Twitter Security Failure and the Need for Radical Evolution

With the recent twitter hoax, that originated from a “hacked” AP twitter handle causing the Dow Jones Ind. Avg. to drop 145 points instantly, and many other popular handles being hacked and used maliciously there is a growing concern regarding Twitters security and usage across top level institutions and corporations.  What level of measures are being taken across these types of accounts, are they being followed and how can they be improved?

First, let’s not toss away the recent Twitter performance problems that had us scratching our heads for a few moments.  Think it was just you, your network or operator error?  Not necessarily.  You can always check Twitters up-time and additional goodies at status.twitter.com and other outage reporting sites to see what is going on.  Twitter is built on Open Source Software from the back end up to the front and maintain a team who work to “protect the security of your account” in addition to its volunteer crew.

Maintaining top notch security online is always a community effort, and we’re lucky to have a vibrant group of independent security researchers who volunteer their time to help us spot potential issues.

The company offers a form to complete if you feel your site has been hacked.  But what about government handles?  Celebrities?  Press?  There is a great deal published on Twitter’s Guidelines for Law Enforcement and Safety/Security.  These are excellent to have and know, but would the general public be better served if the real time information network adhered to some level of guidelines, similar to that of the Health and Human Services guidelines?

credible study on the government’s adoption and evolution of social media usage clearly identifies all of the standard protocols, “allow usage to only authorized users”, “prevent unnecessary functions such as IM” as well as others.  But again, no real restrictions coordinated with Twitter itself.  Nothing related to infrastructure and IT requirements.  So, has the ability to communicate a message to millions as simple as a hack?  An identified password?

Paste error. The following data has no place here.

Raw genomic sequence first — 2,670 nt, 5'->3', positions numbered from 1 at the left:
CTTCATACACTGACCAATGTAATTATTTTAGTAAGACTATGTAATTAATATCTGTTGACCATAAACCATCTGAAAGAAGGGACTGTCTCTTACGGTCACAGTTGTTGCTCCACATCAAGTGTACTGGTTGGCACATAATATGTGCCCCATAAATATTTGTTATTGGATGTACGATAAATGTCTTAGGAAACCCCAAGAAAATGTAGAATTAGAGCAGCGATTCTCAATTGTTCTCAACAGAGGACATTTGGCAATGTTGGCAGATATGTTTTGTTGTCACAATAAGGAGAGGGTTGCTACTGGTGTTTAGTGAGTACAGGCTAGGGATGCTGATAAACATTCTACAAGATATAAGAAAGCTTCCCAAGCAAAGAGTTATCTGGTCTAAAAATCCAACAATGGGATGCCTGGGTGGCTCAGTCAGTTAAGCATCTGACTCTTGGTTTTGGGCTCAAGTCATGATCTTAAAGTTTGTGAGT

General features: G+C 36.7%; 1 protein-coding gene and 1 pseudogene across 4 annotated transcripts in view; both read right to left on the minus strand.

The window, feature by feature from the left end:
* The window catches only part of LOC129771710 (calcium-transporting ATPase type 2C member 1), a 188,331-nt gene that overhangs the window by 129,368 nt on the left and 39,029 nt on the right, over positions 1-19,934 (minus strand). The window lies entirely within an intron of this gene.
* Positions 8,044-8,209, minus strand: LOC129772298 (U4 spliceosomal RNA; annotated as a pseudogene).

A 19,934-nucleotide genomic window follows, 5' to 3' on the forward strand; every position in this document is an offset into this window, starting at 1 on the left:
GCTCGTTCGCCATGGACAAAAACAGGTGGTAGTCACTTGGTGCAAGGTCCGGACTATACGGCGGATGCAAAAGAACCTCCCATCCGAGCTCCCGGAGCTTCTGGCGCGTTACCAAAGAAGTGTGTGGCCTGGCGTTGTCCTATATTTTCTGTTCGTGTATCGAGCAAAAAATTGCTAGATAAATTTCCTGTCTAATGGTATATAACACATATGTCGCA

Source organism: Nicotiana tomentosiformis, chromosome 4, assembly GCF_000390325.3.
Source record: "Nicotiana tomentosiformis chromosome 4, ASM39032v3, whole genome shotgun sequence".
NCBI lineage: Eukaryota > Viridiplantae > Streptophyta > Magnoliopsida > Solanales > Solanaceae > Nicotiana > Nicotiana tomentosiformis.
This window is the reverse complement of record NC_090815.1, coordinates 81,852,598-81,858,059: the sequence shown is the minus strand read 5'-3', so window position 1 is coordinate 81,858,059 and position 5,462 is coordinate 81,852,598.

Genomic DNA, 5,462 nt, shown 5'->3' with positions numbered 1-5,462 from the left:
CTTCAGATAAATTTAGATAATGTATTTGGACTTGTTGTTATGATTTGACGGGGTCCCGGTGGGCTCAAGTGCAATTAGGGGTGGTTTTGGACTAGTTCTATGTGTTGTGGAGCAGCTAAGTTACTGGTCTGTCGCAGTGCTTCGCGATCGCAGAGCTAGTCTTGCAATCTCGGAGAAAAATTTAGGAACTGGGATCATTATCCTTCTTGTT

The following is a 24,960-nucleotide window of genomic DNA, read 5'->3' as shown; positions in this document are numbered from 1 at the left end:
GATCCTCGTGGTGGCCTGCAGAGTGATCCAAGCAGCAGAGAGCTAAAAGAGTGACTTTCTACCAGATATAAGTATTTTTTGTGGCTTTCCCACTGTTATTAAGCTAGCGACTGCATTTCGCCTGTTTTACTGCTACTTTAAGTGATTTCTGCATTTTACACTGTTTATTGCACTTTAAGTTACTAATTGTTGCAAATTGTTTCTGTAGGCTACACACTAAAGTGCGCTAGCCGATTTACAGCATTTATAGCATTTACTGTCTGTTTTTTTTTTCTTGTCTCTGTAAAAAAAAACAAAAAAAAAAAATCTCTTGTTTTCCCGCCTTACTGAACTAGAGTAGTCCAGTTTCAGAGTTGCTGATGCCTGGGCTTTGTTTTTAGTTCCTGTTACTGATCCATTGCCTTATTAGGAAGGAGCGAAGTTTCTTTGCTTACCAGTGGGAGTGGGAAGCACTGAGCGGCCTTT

On the other hand, in the event a subject matter is held and the intent of its capturer is to use Twitter (or any other media) is to publish it’s message there may be cause for a justified media pool (a unification of all mainstream media to publish a consistent message at the same time) for universal communication clarity.  An answer to the Emergency Broadcast System.

Rest assured, the backbone of Twitter is hosted on a managed hosting environment with data centers across the country, 3% of which host Justin Beiber alone.  So, the problem isn’t with the network or the hardware but rather, as usually is the case, with the simplicity of its intent – ease of use and connectivity.

Sad as it is, it’s as easy to hack a twitter account as it is to find serial numbers for your favorite software.  Simply Google it.  Rest in mind, I have never hacked a Twitter account or endorse even exploring the premise.  The trouble is really the availability of this information.  The problem are those who are seeking to do harm.  The solution rests on Twitter’s hands to radically evolve its procedures across the top levels.

About The Author

Todd Bailey 15 years of Internet marketing and digital strategy development experience. Most recently recognized by Search Engine Land with a nomination for Search Professional of the Year, inducted into the 40 Under 40 for Burlington, NJ (BCT), shortlisted for Best Consultant for the US Search Awards three times and recognized by SmartCEO Magazine (CMO) as one of Philadelphia’s leading executives. He is also a US Ambassador for Majestic (SEO).

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